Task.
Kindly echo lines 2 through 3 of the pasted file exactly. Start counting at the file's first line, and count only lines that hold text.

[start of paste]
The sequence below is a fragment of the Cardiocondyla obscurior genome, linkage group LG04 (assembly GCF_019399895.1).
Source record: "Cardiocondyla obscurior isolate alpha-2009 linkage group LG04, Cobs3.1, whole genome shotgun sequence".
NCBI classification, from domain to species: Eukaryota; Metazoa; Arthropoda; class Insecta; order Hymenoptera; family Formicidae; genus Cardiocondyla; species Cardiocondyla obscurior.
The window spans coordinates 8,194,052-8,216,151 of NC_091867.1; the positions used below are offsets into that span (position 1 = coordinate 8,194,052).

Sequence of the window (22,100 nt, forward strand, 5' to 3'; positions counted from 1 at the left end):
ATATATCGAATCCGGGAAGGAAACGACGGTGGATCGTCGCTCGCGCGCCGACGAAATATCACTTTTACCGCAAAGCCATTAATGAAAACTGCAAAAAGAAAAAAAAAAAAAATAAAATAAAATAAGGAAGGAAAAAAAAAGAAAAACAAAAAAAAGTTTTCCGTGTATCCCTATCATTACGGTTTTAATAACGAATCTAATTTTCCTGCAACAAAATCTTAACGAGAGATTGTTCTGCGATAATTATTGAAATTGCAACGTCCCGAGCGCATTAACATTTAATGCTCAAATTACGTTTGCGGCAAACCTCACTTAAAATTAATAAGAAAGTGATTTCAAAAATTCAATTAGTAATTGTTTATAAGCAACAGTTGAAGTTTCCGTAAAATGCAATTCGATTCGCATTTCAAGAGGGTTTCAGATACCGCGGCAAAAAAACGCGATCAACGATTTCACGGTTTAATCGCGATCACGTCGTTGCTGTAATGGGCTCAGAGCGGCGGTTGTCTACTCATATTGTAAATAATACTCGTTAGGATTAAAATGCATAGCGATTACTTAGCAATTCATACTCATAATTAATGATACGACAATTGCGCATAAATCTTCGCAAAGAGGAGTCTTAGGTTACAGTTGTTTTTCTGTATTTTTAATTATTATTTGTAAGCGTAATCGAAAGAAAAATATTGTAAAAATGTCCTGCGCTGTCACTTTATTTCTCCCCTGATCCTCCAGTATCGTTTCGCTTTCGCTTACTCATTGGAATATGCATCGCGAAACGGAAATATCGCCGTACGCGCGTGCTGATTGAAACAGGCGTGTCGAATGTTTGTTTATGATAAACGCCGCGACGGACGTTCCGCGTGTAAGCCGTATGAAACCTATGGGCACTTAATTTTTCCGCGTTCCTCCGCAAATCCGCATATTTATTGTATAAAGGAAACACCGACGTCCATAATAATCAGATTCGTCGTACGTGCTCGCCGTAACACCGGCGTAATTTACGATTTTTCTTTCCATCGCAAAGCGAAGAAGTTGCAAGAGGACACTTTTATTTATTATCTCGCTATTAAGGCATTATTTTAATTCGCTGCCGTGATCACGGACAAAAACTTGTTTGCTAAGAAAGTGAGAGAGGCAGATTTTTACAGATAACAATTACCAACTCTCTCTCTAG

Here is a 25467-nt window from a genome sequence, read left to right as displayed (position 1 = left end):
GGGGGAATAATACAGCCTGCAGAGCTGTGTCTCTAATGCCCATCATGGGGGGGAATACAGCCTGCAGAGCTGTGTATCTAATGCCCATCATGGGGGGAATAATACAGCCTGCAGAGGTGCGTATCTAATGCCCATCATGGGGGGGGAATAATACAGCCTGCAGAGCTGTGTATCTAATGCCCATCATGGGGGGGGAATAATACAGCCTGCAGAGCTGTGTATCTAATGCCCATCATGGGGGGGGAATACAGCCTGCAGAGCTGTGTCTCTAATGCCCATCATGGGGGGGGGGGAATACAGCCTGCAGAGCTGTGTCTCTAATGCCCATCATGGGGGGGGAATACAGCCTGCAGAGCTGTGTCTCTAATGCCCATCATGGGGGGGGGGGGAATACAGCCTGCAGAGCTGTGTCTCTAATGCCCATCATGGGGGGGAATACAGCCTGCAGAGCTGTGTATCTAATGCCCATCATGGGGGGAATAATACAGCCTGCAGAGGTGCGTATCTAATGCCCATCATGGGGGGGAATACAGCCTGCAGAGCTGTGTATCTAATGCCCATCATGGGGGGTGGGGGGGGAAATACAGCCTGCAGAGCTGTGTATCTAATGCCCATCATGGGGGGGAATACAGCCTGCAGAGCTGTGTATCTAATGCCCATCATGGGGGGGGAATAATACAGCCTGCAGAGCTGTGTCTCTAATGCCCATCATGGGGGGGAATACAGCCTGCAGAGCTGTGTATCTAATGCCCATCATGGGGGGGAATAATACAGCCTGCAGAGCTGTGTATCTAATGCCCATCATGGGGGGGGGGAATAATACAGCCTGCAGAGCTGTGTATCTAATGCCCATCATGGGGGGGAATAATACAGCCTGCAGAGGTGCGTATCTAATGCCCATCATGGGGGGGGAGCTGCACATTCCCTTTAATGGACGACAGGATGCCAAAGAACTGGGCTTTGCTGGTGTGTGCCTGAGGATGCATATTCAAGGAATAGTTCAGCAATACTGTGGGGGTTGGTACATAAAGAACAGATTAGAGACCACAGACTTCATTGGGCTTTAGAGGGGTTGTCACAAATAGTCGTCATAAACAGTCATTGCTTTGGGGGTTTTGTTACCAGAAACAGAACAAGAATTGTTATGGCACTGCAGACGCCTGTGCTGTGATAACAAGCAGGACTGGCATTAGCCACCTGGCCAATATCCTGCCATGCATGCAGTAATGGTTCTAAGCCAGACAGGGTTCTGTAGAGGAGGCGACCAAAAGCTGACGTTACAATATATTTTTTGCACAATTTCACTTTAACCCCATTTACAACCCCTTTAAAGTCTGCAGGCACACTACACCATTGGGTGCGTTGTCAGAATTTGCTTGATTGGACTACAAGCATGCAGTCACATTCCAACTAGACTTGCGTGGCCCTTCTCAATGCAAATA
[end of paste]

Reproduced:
Source record: "Cardiocondyla obscurior isolate alpha-2009 linkage group LG04, Cobs3.1, whole genome shotgun sequence".
NCBI classification, from domain to species: Eukaryota; Metazoa; Arthropoda; class Insecta; order Hymenoptera; family Formicidae; genus Cardiocondyla; species Cardiocondyla obscurior.